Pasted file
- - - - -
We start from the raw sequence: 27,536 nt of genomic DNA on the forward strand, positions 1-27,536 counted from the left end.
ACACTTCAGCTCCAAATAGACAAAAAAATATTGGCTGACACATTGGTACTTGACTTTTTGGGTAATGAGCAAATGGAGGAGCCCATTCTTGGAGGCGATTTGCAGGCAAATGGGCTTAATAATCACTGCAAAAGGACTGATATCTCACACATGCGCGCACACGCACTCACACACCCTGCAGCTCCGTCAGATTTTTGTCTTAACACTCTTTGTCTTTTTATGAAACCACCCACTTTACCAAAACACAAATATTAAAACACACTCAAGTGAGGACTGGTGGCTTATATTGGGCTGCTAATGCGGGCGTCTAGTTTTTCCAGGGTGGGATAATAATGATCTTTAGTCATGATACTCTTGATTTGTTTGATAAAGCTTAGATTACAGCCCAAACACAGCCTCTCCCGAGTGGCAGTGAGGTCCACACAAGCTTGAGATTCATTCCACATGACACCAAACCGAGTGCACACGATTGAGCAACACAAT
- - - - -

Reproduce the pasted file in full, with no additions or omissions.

We start from the raw sequence: 27,536 nt of genomic DNA on the forward strand, positions 1-27,536 counted from the left end.
ACACTTCAGCTCCAAATAGACAAAAAAATATTGGCTGACACATTGGTACTTGACTTTTTGGGTAATGAGCAAATGGAGGAGCCCATTCTTGGAGGCGATTTGCAGGCAAATGGGCTTAATAATCACTGCAAAAGGACTGATATCTCACACATGCGCGCACACGCACTCACACACCCTGCAGCTCCGTCAGATTTTTGTCTTAACACTCTTTGTCTTTTTATGAAACCACCCACTTTACCAAAACACAAATATTAAAACACACTCAAGTGAGGACTGGTGGCTTATATTGGGCTGCTAATGCGGGCGTCTAGTTTTTCCAGGGTGGGATAATAATGATCTTTAGTCATGATACTCTTGATTTGTTTGATAAAGCTTAGATTACAGCCCAAACACAGCCTCTCCCGAGTGGCAGTGAGGTCCACACAAGCTTGAGATTCATTCCACATGACACCAAACCGAGTGCACACGATTGAGCAACACAAT